Google cars have been certified to drive themselves on the roads of California. How long do you think it will be until certified drive yourself trucks will be on the roads. They already have radar that can tag the vehicle in front and follow it’s every move. It could be the beginning of truck trains on the road. One hundred mile competitions have developed vehicles that can travel that far without any intervention over all types of terrains.

    Technology will continue to advance at an incredible rate. Who would have thought even 10 years ago that we would be able to buy a “Dick Tracy” watch that would do more than even the one he used in the comics? It’s a love/hate relationship for me. I love the possibilities but hate that a machine could become way smarter than me.

    Have a great MMT day. 🙂


    • smcasson says:

      I thought that driverless cars could operate in rural roads in Nevada? Not Calif? But that’s what I heard a few months ago, and I deliberately don’t consume the news. Anyway. Driverless trucks are operating as well. But those won’t maneuver themselves in a yard and dock themselves. So a trucker will have to ride along…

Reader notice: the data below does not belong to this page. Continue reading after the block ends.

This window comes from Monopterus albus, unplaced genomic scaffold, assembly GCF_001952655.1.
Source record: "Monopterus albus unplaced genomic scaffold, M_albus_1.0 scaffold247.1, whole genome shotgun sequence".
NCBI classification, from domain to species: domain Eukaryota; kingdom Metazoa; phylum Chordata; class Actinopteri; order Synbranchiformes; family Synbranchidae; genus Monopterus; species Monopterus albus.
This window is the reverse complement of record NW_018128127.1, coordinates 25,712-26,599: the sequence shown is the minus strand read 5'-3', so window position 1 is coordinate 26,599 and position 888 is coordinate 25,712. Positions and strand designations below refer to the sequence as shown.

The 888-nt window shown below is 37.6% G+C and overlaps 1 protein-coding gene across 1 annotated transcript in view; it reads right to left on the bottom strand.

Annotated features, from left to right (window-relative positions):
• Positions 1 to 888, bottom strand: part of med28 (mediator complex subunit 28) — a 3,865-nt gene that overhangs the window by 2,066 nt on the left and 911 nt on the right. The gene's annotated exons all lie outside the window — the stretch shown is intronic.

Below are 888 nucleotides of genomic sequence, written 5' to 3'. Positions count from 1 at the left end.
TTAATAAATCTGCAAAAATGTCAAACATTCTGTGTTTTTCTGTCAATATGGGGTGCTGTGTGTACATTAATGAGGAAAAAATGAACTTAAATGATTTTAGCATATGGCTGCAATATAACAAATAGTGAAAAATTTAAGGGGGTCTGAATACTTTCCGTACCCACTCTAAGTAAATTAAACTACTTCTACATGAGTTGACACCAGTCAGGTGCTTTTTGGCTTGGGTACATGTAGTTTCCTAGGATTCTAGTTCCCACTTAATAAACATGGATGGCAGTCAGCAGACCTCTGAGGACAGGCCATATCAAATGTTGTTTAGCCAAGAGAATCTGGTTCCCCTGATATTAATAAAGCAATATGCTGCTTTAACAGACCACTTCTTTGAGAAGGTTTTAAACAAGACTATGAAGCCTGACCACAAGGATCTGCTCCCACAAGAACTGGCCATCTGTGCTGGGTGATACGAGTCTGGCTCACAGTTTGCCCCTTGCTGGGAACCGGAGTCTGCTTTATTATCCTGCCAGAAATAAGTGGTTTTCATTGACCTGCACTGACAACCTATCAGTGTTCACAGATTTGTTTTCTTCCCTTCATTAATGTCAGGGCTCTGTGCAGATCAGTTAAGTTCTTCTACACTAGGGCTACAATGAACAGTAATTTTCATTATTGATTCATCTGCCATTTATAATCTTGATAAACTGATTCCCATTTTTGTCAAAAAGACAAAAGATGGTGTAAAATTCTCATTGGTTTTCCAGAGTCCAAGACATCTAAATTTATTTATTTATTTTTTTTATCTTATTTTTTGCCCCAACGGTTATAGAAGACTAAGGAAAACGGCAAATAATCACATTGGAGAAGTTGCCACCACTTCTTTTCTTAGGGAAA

My coworkers keep teasing me that driverless cars are coming… Yeah. Right. Just watch me buy a driverless car. I don’t even buy cars over $5,000.
      Anyway. I’m an engineer and I love the problem solving aspects of these tech innovations, but I am a curmudgeon when it comes to using them.


    • Bill says:

      Believe it or not, it’s not satire. MMT is a recognized, legitimate monetary theory now, being advocated by reputable economists. But perhaps we shouldn’t be surprised in this day and age when our money is mere paper.

      Recently I listened to a podcast about robotics and automation and the conclusion was that we are on the cusp of some revolutionary changes (self-driving vehicles being one). The agricultural field labor that still remains will be taken over by robots/machines. Fast-food restaurants will be automated. And it’s not limited to low-skill jobs. There is a robot/machine that replaces anesthesiologists for example. But as more and more human jobs are eliminated by technology it raises two big questions in my mind: 1) without work, how will humans get the money to buy the stuff the robots are making and selling and 2) without jobs, what are people going to do with their time? Maybe the future will include the bulk of humanity doing nothing meaningful, living off their GMI, while the rest continue doing the technological innovation and gathering up wealth. That sounds kind of bleak, so let’s hope not. But whatever happens, it does seem that traditional work is being squeezed out (and I didn’t even mention the effect of globalization and the outsourcing of work). I have plenty more thoughts about that, but I’ll save them for another day.